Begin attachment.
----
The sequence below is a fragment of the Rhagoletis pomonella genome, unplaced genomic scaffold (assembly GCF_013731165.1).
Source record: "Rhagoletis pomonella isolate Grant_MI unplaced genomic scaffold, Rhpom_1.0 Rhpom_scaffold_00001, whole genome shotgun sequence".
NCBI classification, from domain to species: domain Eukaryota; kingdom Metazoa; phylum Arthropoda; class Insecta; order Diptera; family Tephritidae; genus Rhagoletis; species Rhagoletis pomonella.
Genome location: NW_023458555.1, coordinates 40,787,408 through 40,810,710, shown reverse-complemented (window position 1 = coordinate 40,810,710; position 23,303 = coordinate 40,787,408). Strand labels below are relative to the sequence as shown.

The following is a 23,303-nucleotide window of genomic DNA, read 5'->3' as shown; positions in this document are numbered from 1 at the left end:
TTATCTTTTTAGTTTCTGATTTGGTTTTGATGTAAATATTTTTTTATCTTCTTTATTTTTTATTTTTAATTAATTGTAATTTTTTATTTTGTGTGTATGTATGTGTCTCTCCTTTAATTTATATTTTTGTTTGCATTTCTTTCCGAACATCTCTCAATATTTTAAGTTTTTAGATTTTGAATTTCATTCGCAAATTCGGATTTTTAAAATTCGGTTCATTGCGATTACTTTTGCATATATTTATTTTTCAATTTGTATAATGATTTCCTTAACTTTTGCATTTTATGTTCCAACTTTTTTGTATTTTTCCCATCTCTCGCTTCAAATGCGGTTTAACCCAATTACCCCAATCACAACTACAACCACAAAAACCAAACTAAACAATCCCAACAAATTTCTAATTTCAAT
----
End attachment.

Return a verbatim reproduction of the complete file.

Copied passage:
The sequence below is a fragment of the Rhagoletis pomonella genome, unplaced genomic scaffold (assembly GCF_013731165.1).
Source record: "Rhagoletis pomonella isolate Grant_MI unplaced genomic scaffold, Rhpom_1.0 Rhpom_scaffold_00001, whole genome shotgun sequence".
NCBI classification, from domain to species: domain Eukaryota; kingdom Metazoa; phylum Arthropoda; class Insecta; order Diptera; family Tephritidae; genus Rhagoletis; species Rhagoletis pomonella.
Genome location: NW_023458555.1, coordinates 40,787,408 through 40,810,710, shown reverse-complemented (window position 1 = coordinate 40,810,710; position 23,303 = coordinate 40,787,408). Strand labels below are relative to the sequence as shown.

The following is a 23,303-nucleotide window of genomic DNA, read 5'->3' as shown; positions in this document are numbered from 1 at the left end:
TTATCTTTTTAGTTTCTGATTTGGTTTTGATGTAAATATTTTTTTATCTTCTTTATTTTTTATTTTTAATTAATTGTAATTTTTTATTTTGTGTGTATGTATGTGTCTCTCCTTTAATTTATATTTTTGTTTGCATTTCTTTCCGAACATCTCTCAATATTTTAAGTTTTTAGATTTTGAATTTCATTCGCAAATTCGGATTTTTAAAATTCGGTTCATTGCGATTACTTTTGCATATATTTATTTTTCAATTTGTATAATGATTTCCTTAACTTTTGCATTTTATGTTCCAACTTTTTTGTATTTTTCCCATCTCTCGCTTCAAATGCGGTTTAACCCAATTACCCCAATCACAACTACAACCACAAAAACCAAACTAAACAATCCCAACAAATTTCTAATTTCAAT